Betabrands navy BTW pants.
Jason Van Horn/Betabrand

So how did an offhand remark at a dinner party lead to the creation of an online closet for hipsters everywhere? In an oversimplified nutshell, here’s what happened: Lindland’s comment led someone else at the party to say they knew someone who made custom clothing and, voilà, he had his first pair of horizontal corduroys, which attracted an unusual amount of attention when he wore them. This being San Francisco, where e-commerce startups are born in coffee shops and at dinner parties every day, Lindland saw no reason not to turn his whimsical idea into a business. “For me, I’m a person that if you have an idea and it cracks you up and it really doesn’t seem too hard to try out or too expensive, you might as well give it a try,” he says.
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shiny silver Disco pants
Jason Van Horn/Betabrand

The fact that Lindland had absolutely zero experience running a clothing company didn’t stop him. Instead, it made him focus on the two things he did know about: e-commerce, having worked on a number of Internet startups, and entertainment, which he knew thanks to his success developing and selling a couple of TV shows. With a vague notion that a bunch of other guys might want to also have a pair of horizontal corduroy pants that elicited comments from strangers, Lindland created a website, the goal mostly being to have an outlet for being funny and creative. “When it started, it was just jokes, and the motto of the company was: ‘An evil multinational corporation has to start somewhere,’ ” Lindland says. “We had this long list of these other things we intended to get into. We talked about how pants naturally lead to making industrial lubricants and soft drinks and death rays and things like that.”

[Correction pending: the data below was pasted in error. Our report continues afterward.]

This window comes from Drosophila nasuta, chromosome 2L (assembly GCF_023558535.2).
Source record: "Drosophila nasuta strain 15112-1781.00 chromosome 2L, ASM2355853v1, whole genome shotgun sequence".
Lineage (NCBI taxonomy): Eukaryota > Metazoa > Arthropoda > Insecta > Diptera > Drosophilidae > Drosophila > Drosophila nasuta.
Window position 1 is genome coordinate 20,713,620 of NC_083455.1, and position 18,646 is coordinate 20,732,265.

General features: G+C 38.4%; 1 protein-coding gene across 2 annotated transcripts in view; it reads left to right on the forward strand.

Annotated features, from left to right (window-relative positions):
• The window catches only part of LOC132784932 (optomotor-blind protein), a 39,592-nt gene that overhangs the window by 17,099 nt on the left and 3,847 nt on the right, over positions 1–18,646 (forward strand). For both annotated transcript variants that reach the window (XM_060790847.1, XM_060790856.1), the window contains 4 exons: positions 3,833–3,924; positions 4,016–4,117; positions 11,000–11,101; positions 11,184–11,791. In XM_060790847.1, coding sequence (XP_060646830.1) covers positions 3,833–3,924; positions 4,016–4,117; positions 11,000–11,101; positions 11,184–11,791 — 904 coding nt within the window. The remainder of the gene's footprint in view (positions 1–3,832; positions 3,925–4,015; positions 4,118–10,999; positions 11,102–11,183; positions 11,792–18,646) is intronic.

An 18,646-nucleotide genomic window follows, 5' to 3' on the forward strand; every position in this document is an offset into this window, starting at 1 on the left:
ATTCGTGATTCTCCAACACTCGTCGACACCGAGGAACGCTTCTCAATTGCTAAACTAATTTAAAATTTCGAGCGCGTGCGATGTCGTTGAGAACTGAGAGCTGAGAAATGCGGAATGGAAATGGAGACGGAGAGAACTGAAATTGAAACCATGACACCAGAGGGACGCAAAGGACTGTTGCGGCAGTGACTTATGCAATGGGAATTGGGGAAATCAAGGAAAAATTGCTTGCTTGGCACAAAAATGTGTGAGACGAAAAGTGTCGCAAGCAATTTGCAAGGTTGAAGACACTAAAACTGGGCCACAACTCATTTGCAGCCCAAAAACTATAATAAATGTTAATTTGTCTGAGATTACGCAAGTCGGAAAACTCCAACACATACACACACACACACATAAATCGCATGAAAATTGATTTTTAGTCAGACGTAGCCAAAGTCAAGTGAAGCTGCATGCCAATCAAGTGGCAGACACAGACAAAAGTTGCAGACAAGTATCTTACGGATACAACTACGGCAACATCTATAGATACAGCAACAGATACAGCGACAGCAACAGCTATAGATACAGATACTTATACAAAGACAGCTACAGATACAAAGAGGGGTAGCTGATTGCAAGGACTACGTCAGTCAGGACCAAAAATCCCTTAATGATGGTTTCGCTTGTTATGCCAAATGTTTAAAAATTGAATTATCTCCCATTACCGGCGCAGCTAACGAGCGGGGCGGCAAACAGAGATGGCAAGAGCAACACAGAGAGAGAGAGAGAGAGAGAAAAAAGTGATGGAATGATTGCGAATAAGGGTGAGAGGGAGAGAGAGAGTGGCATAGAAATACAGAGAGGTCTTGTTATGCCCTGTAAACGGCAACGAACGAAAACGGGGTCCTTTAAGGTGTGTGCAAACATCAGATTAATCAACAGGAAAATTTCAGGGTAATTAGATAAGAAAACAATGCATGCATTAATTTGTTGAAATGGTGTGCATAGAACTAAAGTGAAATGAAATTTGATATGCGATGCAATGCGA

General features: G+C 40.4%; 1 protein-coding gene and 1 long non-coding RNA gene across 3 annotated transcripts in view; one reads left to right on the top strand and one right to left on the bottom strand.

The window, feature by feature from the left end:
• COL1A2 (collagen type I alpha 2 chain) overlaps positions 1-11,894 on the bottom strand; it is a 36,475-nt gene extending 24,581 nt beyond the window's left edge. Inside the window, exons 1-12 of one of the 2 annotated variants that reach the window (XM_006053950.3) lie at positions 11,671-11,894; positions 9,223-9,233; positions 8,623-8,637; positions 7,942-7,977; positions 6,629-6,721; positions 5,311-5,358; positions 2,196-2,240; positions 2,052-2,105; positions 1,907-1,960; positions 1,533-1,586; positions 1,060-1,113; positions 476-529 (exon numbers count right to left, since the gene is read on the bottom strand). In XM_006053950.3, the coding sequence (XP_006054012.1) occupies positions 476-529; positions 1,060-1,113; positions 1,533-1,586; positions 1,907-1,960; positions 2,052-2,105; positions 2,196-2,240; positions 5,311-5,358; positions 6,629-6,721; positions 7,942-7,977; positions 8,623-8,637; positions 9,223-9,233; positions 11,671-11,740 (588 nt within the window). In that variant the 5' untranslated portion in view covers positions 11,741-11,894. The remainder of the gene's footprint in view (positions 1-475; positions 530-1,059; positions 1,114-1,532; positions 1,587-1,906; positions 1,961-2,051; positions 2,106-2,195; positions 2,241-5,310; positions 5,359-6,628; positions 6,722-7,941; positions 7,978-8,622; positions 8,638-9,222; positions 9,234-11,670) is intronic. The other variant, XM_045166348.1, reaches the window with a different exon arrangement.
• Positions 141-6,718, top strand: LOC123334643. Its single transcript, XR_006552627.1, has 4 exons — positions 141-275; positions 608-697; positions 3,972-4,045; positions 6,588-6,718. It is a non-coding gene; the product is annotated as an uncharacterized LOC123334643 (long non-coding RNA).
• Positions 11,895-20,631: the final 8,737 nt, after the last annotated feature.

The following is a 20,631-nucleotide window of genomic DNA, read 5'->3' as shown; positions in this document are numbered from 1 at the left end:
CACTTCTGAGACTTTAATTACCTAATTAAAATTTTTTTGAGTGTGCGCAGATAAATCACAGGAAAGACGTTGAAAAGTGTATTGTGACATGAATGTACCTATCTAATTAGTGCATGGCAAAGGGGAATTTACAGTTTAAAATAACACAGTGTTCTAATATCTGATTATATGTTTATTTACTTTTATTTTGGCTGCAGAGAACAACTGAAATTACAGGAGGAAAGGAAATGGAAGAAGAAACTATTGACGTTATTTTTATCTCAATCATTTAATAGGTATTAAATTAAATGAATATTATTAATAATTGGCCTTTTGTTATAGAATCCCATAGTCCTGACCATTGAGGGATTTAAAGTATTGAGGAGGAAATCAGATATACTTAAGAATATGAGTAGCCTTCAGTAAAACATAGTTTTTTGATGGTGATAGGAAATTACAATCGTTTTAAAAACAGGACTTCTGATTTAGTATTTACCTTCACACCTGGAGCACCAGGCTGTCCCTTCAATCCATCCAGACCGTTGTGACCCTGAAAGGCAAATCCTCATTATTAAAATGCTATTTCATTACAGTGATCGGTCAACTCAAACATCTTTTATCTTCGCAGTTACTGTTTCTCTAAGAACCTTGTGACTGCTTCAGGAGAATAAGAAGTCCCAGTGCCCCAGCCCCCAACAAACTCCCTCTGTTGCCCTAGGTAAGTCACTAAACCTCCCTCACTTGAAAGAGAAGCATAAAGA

What Lindland initially created was funny enough that people forwarded it around the Internet, eventually grabbing the attention of a New York Times reporter who wrote something about it. It was enough attention for Lindland — who was running his company from his basement using his laptop — to suddenly have a real business and a real problem. “We sold 500 more pants in the first few days than we actually had, so the question was, ‘How do you keep people entertained as they have to wait a month to get their pants?’ ” The answer: more jokes, of course. To buy some time for him to get more pants made, Lindland created the Cordarounds newsletter, with the motto: “99% fiction, 1% fashion.” It worked. Fully 95 percent of the people who ordered and paid for pants were willing to wait a month to receive them; today, the newsletter remains popular, with more than 40 percent of people who receive it in their email inbox opening it — a very high rate.

Despite cultivating a look and feel of careless frivolity, Betabrand is extremely savvy and sophisticated. For one thing, it has tapped into an entire market of consumers who are typically uninterested in clothes. Consumers, that is, like John Grimme, a 41-year-old neuroradiologist who lives in Eugene, Ore. Grimme says he has never enjoyed shopping and always has problems finding clothes that fit him. About two years ago, after coming up empty in his search for pants with a 36-inch inseam in Eugene, he followed a small ad from his Facebook page featuring a picture of geisha Cordarounds and ordered two pairs. Pleased with how they looked and fit, Grimme has since ordered more clothes from Betabrand, including a couple of smoking jackets, a Black Sheep Sweater and USA Pants, which look like an American flag. Finding clothes that fit was great, but the entertainment factor didn’t hurt, either. “Fashion is not important to me,” says Grimme, who admits that he reads the Betabrand newsletter regularly. “Fun is, though. As time goes by, the more important that becomes. Betabrand happens to combine these things very well.”